Iodine deficiency is usually pretty uncommon in the United States, but in many other parts of the world, it’s the leading cause of mental retardation and brain damage. However, that doesn’t mean you can’t feel the effects of mild iodine deficiency during your pregnancy if you fail to monitor your diet.

A study done through the George Washington University School of Medicine and Health Sciences has shown that women need to take iodine during pregnancy because they don’t get enough in their normal diet. Lead author of the study, Dr. Alex Stagnaro-Green, professor of medicine and professor of obstetrics and gynecology at the George Washington University, says that "Iodine levels in the US have been decreasing, which has the potential to negatively impact the mother and unborn child. It's time for all healthcare professionals to make sure that every pregnant and breast-feeding woman gets supplemental iodine during pregnancy and while they are breast-feeding."

In addition to helping your baby’s brain and nervous system growth, iodine is instrumental in regulating your thyroid gland and metabolism. A lack of iodine has been linked to preterm term, stillbirth, and miscarriage. It is recommended that pregnant women take at least 220 micrograms of iodine every day, and breastfeeding women should take about 290 mcg every day.

The good thing is that you can get a lot of the iodine you need from the food you eat every day, so you don’t have to take a handful of tablets. Dairy products, eggs, and seafood all contain iodine. Some vegetables even have too much iodine for regular consumption, such as kelp which has 1,986 mcg of iodine per tablespoon and is way above the daily recommended dose. Low-fat yogurt, cod, and baked potatoes have some of the highest amounts of iodine and are perfectly safe for consumption.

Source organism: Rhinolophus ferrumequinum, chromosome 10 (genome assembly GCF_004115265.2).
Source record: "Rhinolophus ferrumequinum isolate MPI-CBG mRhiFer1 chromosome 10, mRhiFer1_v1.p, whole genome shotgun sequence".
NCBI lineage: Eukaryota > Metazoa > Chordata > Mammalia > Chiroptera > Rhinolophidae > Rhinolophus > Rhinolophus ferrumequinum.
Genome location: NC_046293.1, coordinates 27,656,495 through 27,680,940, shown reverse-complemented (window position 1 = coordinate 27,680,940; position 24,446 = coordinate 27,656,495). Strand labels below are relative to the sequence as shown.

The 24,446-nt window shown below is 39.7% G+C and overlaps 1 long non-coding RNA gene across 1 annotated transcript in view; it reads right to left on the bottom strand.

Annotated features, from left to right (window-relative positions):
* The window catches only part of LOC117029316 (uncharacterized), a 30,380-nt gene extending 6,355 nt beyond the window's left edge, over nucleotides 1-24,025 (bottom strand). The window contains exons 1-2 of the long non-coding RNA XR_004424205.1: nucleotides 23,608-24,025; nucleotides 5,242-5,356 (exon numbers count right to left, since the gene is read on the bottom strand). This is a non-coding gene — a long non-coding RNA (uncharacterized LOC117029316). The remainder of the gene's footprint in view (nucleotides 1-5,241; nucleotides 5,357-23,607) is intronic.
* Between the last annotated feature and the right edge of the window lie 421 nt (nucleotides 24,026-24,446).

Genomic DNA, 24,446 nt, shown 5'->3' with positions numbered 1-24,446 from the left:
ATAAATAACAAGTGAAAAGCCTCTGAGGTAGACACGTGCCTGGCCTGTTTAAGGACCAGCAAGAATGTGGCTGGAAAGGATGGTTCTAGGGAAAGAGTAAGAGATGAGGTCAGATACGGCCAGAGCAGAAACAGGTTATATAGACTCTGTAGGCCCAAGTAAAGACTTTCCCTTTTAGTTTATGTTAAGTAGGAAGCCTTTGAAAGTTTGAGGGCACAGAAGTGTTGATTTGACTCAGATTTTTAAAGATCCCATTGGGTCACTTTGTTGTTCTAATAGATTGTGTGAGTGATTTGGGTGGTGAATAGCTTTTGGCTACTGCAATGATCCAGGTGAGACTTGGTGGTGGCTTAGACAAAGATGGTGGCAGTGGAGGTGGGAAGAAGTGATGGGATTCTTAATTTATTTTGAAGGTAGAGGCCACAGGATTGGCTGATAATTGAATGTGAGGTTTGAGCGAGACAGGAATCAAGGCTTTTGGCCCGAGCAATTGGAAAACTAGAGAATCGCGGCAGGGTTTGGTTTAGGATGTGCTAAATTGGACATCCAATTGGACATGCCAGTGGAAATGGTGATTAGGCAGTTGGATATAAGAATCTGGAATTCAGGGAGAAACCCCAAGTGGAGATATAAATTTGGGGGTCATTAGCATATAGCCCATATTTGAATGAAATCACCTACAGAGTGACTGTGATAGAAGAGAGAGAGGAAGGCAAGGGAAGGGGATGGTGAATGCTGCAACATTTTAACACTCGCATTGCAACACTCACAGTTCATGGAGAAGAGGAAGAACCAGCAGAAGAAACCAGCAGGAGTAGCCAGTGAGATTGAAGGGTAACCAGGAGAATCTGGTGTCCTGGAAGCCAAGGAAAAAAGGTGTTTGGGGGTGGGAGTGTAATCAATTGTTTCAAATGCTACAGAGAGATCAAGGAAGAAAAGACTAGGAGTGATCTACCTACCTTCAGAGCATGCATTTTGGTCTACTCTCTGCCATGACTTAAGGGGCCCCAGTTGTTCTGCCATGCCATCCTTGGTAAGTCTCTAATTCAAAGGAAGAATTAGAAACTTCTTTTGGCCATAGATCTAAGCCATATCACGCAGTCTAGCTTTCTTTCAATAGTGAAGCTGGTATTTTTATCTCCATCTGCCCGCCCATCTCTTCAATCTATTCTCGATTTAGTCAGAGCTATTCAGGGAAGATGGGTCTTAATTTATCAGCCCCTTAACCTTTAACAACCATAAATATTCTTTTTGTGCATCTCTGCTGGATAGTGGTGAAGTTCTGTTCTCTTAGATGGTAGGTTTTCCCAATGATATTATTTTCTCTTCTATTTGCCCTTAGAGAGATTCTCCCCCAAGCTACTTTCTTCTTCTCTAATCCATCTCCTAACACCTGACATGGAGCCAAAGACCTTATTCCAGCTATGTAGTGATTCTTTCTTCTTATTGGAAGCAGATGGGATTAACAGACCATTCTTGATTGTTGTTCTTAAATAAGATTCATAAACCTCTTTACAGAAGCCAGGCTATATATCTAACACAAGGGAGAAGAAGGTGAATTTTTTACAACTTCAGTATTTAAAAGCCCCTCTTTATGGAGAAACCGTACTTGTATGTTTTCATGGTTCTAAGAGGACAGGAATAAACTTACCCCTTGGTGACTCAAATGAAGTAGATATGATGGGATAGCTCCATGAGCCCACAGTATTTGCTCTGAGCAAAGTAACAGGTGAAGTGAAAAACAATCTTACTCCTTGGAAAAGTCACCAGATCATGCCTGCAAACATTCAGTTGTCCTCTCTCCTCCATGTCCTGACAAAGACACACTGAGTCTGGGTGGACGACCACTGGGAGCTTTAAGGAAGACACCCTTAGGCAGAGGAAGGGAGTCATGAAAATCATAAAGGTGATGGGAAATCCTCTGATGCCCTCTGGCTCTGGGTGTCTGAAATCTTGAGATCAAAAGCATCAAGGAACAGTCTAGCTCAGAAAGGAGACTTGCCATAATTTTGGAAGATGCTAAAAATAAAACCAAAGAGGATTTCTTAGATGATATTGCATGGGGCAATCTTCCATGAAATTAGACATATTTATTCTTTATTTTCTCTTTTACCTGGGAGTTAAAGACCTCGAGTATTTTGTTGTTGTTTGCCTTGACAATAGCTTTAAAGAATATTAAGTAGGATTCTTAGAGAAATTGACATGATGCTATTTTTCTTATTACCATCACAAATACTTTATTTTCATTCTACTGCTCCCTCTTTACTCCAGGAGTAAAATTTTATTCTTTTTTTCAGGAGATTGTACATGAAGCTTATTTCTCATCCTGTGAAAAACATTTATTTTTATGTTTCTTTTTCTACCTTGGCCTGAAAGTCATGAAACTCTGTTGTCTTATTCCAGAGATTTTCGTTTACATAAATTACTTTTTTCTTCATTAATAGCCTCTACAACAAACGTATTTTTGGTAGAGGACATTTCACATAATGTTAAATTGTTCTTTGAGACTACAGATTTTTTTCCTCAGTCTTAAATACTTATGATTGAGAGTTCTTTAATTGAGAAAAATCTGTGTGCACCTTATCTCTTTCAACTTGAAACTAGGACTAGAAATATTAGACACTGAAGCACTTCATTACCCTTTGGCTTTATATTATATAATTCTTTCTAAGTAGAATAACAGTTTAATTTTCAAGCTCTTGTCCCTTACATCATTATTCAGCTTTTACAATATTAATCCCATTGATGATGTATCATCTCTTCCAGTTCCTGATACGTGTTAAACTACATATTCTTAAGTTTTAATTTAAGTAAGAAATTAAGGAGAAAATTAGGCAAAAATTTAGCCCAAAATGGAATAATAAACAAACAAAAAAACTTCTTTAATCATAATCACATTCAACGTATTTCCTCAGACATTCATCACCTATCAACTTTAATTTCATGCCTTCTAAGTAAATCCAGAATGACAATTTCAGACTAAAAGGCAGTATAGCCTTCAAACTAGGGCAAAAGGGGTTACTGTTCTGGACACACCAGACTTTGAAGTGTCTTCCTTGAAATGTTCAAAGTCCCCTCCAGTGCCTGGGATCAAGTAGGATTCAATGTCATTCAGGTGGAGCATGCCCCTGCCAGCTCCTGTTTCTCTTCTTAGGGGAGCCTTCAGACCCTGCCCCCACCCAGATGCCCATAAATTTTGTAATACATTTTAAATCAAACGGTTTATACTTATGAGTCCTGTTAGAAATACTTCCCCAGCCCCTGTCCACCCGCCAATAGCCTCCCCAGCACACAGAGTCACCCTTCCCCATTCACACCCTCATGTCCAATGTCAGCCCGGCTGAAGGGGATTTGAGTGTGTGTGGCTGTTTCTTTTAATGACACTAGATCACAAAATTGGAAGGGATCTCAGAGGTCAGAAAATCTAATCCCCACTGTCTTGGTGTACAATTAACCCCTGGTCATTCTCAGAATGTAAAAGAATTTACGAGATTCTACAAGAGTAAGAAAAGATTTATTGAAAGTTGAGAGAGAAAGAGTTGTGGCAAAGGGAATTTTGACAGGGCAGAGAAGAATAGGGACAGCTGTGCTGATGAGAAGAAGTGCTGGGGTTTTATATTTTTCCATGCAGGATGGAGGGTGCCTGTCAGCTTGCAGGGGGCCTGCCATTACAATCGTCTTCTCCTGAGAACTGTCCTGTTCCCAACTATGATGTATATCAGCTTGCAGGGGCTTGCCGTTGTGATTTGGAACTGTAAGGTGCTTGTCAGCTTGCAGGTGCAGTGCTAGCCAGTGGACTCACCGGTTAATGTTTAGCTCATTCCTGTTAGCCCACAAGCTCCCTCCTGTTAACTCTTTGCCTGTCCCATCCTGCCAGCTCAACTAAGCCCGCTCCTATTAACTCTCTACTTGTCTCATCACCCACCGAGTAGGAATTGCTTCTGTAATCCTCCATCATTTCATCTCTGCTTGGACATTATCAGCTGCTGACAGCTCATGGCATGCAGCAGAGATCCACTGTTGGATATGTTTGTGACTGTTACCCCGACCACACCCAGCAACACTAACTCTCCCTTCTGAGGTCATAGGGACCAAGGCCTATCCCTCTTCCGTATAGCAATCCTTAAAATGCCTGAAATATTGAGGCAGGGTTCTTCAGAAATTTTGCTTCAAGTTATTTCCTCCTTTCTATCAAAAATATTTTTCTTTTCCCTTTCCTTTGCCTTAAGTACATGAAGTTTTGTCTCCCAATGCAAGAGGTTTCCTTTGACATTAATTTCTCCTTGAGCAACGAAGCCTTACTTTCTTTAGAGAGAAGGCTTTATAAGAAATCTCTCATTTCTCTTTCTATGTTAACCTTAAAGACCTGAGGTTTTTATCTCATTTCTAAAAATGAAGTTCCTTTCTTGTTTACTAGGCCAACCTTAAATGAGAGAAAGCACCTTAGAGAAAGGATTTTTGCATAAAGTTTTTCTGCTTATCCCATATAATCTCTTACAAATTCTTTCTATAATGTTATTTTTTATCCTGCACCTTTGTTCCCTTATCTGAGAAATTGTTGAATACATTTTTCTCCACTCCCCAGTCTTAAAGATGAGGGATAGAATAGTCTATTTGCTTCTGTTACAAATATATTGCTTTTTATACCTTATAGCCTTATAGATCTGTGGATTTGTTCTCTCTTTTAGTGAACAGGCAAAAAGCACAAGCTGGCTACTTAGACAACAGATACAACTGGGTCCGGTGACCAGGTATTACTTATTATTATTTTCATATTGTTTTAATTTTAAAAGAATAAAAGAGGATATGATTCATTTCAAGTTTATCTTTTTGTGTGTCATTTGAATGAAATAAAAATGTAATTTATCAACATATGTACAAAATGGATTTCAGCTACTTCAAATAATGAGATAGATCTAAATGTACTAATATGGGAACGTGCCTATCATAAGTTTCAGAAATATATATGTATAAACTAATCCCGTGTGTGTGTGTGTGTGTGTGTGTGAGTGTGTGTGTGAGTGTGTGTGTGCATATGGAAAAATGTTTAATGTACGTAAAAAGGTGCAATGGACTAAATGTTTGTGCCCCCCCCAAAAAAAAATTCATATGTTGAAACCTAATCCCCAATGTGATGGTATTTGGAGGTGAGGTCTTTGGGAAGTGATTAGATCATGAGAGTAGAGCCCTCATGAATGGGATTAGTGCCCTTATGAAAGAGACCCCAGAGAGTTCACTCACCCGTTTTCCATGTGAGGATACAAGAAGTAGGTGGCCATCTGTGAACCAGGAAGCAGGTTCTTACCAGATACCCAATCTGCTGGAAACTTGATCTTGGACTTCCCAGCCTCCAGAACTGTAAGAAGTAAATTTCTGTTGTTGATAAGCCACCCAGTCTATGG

If you eat enough food containing iodine, you may not even have to take supplements. Prenatal vitamins don’t contain enough iodine on their own to provide the recommended daily amount for pregnant women, but the vitamins combined with enough iodine-containing food should be enough. The best way to figure out if you’re getting enough iodine is to keep a food journal, which is a good thing to do during pregnancy anyways. Record the food and vitamins you eat every day and see if your iodine intake equals to 220 mcg or more. If it does, then you need to worry about iodine deficiency.

Source: George Washington University (2012, December 18). Critical need for iodine supplements during pregnancy and while nursing. ScienceDaily.